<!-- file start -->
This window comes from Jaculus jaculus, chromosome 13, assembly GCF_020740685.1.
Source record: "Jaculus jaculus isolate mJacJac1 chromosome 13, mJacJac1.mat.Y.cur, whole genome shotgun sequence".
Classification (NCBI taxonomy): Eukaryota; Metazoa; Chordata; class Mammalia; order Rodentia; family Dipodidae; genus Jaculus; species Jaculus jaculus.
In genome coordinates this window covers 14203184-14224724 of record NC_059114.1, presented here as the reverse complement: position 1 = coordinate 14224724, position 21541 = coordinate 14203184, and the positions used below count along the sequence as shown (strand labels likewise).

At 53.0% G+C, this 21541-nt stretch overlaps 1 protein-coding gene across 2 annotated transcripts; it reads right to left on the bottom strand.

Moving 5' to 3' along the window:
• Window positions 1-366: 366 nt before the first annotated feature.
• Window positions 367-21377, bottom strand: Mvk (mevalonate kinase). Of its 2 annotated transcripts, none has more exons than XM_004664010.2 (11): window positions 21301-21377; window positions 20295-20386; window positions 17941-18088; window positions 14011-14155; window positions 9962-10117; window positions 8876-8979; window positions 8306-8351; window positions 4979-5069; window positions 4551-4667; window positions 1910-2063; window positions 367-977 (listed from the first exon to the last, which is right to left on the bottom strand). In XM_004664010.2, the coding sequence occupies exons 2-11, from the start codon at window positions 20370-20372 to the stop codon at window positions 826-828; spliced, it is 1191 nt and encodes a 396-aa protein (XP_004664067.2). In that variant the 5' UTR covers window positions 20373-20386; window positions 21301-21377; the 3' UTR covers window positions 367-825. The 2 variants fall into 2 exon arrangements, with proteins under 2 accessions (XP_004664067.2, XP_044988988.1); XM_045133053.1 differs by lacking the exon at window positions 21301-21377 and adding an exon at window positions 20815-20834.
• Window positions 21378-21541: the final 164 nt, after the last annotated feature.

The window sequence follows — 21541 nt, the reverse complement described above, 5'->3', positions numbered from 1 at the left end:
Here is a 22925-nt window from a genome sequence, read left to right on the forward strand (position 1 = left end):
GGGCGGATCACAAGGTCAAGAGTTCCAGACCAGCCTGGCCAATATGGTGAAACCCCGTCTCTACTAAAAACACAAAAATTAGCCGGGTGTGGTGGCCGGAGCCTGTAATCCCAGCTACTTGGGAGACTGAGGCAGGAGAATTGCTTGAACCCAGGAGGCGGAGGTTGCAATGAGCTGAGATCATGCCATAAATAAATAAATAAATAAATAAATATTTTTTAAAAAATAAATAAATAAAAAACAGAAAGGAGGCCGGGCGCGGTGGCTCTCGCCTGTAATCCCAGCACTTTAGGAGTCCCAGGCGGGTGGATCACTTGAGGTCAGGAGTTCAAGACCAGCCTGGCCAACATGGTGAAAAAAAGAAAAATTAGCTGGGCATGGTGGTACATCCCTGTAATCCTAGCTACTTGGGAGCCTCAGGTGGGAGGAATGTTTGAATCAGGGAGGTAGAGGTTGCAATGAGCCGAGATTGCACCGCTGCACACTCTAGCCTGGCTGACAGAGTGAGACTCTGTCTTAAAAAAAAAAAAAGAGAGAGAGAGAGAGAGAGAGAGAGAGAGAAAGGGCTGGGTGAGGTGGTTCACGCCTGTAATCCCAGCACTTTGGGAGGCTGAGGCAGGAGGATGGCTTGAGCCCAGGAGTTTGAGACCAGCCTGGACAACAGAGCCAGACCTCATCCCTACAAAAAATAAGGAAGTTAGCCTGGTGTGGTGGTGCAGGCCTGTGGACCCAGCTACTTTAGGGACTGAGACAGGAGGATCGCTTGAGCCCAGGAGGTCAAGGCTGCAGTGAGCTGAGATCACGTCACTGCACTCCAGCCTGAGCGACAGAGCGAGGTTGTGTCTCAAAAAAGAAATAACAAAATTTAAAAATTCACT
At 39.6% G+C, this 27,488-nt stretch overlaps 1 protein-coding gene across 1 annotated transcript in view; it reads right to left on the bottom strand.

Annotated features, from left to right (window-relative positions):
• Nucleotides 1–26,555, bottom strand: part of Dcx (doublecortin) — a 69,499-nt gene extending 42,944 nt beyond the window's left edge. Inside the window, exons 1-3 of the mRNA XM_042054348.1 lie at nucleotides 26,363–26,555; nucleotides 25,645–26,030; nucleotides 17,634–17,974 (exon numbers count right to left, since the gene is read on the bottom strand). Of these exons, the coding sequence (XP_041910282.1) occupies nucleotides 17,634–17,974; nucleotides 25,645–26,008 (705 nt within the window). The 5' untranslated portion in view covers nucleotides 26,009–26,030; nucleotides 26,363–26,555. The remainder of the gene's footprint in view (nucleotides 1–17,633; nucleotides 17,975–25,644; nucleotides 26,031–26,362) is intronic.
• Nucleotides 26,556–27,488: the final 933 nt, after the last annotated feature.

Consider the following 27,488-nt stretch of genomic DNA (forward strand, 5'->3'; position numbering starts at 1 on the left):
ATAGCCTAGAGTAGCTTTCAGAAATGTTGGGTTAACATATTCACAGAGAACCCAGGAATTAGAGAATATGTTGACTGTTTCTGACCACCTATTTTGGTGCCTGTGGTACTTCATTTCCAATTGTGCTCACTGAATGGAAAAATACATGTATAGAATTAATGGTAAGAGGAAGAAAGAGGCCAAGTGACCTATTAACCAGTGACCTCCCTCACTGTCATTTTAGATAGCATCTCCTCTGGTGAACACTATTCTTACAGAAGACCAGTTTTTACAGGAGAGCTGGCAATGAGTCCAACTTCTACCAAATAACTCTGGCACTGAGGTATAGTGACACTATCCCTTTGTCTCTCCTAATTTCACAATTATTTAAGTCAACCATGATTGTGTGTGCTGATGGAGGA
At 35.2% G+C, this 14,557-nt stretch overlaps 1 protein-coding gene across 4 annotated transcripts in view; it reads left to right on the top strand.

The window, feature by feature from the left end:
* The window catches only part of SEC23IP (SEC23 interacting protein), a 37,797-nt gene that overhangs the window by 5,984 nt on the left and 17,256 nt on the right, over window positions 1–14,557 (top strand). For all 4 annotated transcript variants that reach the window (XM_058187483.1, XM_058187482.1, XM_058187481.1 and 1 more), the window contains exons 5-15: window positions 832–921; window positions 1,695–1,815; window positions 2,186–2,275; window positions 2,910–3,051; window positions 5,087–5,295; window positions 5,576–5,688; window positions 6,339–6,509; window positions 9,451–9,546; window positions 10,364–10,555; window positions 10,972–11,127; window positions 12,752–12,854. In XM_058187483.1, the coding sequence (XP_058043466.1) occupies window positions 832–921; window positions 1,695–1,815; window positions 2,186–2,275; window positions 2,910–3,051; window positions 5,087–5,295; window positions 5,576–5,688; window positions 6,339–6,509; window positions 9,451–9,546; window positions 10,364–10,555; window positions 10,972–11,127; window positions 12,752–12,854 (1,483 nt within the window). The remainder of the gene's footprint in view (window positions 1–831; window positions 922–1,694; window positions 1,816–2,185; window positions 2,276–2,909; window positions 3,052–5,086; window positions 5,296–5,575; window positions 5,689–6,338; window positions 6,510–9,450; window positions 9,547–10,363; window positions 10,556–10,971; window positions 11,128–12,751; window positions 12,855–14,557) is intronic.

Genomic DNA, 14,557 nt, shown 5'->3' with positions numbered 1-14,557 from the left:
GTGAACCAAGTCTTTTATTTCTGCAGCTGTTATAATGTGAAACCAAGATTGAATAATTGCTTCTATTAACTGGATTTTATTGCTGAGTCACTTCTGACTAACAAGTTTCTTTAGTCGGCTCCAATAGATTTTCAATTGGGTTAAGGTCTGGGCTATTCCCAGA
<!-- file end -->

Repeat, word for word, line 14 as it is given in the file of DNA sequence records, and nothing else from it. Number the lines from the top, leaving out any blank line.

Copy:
Annotated features, from left to right (window-relative positions):